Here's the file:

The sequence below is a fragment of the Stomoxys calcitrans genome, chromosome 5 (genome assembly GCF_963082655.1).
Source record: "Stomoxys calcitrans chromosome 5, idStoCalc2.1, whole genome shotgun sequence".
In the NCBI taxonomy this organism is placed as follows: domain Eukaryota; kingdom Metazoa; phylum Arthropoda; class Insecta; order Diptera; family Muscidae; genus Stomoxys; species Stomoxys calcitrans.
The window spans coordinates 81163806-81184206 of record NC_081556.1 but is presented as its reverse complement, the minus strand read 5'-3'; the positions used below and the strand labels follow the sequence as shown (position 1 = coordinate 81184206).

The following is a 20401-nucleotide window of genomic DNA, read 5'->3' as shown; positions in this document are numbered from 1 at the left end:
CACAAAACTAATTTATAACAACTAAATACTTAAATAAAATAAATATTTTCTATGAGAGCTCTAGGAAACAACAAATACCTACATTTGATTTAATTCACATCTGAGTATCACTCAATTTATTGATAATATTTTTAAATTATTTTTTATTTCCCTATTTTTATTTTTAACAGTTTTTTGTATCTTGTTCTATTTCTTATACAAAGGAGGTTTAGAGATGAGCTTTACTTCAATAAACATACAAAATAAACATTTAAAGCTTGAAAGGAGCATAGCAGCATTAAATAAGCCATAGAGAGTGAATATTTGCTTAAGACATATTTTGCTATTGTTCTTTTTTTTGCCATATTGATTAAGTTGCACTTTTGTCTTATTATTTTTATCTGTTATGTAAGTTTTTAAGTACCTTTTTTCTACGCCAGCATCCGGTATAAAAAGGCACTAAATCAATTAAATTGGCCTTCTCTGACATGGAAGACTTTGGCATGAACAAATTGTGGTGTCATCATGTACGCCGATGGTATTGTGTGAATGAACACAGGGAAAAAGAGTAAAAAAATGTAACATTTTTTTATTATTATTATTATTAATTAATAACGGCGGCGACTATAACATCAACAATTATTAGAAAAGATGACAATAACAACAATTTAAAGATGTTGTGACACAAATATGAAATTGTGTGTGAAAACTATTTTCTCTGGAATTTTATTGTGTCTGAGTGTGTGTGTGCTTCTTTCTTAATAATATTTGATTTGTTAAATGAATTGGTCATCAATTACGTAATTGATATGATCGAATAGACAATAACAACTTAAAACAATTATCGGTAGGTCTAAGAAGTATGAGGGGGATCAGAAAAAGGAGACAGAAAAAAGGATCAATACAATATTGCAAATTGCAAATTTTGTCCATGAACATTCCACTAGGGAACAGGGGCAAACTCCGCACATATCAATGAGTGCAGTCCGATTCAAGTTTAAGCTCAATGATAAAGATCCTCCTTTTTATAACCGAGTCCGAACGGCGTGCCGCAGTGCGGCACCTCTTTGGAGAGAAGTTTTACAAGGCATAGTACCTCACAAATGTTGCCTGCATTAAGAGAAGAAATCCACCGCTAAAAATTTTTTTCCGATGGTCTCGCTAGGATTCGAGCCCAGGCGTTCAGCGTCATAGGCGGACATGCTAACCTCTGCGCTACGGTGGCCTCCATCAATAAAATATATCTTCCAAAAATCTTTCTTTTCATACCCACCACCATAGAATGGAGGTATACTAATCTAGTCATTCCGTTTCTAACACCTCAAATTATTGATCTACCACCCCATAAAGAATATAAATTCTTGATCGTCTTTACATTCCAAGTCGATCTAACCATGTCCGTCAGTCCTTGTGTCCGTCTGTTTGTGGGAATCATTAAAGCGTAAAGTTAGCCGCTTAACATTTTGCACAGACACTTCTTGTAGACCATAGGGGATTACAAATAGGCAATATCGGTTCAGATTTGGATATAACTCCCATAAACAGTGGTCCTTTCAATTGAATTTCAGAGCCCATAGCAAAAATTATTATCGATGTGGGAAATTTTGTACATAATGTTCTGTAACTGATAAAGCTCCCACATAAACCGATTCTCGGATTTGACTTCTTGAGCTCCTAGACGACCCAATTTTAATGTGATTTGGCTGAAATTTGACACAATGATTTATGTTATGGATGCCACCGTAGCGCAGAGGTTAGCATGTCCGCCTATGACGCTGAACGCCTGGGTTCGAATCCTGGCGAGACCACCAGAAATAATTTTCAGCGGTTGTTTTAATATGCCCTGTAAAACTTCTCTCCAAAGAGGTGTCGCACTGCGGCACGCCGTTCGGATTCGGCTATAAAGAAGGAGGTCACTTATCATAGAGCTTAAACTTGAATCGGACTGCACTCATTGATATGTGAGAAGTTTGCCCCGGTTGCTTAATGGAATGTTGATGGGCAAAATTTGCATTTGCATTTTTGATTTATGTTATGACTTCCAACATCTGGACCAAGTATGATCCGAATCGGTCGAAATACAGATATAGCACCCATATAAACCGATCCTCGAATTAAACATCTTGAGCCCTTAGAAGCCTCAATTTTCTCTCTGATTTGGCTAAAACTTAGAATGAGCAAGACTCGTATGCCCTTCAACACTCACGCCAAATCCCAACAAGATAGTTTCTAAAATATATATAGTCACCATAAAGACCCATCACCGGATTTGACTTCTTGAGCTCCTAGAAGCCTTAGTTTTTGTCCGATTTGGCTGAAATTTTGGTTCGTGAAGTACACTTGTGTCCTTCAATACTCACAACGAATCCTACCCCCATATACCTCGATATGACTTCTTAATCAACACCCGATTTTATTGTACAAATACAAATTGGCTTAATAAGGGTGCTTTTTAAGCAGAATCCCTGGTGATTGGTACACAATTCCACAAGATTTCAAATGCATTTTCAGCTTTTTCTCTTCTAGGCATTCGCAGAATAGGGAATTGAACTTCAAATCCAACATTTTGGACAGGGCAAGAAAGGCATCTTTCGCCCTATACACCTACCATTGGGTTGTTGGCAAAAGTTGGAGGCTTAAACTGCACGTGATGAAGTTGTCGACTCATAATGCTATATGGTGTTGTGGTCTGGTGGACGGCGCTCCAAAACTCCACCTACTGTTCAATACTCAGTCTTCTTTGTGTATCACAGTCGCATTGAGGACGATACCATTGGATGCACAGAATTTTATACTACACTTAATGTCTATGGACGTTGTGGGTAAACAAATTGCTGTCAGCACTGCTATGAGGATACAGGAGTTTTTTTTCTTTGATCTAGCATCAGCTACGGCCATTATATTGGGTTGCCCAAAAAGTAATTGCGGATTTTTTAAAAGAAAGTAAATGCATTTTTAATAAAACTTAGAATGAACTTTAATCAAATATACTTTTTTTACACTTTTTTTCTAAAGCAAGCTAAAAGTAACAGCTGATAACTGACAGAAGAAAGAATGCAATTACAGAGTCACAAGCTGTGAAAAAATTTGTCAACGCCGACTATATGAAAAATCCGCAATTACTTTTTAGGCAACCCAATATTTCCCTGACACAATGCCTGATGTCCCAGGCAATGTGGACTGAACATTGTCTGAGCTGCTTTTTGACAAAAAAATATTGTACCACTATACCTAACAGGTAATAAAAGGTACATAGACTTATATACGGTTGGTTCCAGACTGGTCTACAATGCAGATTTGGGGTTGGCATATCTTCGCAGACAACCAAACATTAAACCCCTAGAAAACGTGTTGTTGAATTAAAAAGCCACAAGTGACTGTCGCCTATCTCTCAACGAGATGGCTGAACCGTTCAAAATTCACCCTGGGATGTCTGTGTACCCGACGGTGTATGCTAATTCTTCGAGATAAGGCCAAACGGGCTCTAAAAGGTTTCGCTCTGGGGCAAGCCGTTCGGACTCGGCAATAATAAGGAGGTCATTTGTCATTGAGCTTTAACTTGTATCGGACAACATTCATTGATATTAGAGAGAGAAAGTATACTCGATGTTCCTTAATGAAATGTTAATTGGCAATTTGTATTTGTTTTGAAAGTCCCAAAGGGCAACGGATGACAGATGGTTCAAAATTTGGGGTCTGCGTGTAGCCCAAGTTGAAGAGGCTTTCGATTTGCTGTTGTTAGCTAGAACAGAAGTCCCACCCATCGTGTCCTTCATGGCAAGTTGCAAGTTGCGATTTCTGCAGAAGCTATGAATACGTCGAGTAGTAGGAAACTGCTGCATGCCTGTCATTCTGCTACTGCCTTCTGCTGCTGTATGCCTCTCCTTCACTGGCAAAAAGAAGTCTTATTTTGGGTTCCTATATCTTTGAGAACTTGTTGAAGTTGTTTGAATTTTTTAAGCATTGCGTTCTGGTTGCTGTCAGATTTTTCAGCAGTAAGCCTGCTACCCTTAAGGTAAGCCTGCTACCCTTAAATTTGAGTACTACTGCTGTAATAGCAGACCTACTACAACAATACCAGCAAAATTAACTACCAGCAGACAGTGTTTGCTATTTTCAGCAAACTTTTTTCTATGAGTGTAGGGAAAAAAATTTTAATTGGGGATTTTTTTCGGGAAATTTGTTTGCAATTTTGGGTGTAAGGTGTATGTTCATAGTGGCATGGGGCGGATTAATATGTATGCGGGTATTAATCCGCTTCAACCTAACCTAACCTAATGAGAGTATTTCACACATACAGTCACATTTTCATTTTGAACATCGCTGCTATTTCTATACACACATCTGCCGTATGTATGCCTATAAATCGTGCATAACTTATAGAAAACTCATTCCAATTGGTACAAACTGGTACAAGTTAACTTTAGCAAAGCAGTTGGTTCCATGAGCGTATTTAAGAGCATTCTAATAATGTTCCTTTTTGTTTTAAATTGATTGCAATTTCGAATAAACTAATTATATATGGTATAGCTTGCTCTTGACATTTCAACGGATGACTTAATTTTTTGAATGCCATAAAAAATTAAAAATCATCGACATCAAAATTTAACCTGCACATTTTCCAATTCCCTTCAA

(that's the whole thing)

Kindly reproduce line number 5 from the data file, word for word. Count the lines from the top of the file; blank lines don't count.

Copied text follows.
The following is a 20401-nucleotide window of genomic DNA, read 5'->3' as shown; positions in this document are numbered from 1 at the left end: